|The Robert Owen Museum. Photo by "Indigo Goat" Some rights reserved|
" Children at this time were admitted into cotton, wool, flax and silk mills, at six and sometimes even five years of age. The time of working, winter and summer were unlimited by law, but usually it was fourteen hours per day - in some fifteen, and even, by the most inhuman and avaricious, sixteen hours."
At New Lanark, Robert Owen had successfully improved both the working and living conditions of all his workers and especially his apprentices. The New Lanark mills remained a rare exception, and Robert Owen was anxious to see similar reforms at other mills. In 1802 Sir Robert Peel (the father of the Prime Minister) had introduced regulations to improve the working conditions for apprentices in cotton mills, but these were generally ignored. Robert Owen managed to convince Peel that the children employed in the textile industry needed protection and that new laws were required.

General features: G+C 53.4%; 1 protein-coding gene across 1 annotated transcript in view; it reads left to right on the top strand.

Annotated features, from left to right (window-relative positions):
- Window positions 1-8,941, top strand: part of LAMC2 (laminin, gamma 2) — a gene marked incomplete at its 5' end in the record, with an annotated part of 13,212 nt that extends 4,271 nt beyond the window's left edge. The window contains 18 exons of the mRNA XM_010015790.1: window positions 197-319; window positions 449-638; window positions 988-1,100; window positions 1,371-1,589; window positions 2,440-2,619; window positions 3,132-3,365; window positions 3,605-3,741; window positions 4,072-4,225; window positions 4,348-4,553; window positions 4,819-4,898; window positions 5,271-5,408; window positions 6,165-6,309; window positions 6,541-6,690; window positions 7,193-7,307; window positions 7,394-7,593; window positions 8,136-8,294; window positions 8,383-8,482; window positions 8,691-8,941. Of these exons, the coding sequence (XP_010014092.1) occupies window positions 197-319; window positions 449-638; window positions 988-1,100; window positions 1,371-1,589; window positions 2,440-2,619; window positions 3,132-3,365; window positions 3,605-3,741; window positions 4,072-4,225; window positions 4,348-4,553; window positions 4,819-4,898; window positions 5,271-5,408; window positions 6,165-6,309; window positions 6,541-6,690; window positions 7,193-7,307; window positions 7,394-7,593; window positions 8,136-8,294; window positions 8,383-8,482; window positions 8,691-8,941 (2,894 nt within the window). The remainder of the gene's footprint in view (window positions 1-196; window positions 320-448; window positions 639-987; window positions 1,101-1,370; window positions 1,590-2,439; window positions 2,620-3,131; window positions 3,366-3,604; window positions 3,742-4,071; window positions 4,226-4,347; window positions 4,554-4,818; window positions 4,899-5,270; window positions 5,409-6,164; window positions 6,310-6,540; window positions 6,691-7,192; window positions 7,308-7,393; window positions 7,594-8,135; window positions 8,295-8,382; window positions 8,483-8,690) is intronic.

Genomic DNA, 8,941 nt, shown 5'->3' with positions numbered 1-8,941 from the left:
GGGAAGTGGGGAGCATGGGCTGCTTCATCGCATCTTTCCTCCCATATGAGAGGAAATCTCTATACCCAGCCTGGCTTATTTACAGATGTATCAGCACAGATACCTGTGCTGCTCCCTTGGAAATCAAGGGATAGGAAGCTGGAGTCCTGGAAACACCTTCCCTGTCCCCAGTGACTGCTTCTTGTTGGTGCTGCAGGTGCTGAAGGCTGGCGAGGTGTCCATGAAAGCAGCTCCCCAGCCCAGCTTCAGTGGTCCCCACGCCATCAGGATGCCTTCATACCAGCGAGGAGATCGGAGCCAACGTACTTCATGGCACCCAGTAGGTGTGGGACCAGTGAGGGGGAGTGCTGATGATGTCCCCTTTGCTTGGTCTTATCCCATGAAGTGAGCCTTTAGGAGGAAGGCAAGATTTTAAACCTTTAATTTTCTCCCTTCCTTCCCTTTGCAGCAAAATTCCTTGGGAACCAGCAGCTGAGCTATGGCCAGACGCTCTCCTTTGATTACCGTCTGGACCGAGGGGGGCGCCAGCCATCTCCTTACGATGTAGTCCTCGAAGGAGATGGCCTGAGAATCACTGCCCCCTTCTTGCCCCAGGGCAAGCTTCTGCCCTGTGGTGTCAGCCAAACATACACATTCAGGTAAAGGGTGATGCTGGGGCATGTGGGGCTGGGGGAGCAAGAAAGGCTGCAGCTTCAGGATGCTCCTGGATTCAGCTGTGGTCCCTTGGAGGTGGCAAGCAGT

New regulations were drafted by Robert Owen, raising the age of employment to 10, limiting the working day to 10 hours until the age of 18, providing half-time education until 12 years and introducing a system of factory inspection. Sir Robert Peel persuaded Parliament to set up a committee to enquire into factory conditions, and Robert Owen and many other mill owners were asked to give evidence.
The reforms suggested by Robert Owen were too advanced for his supporters in Parliament. New regulations were introduced in the Factory Act of 1819, but they were restricted to cotton mills. They increased the minimum working age to 9 and working hours were reduced to 12 hours a day, but this only applied to children under 16 and there were no rules for the education of apprentices. It was not until 1833 that a system of factory inspection was introduced to enforce the regulations.
Robert Owen was very disappointed and gave up trying to change the law and decided to appeal directly to public opinion.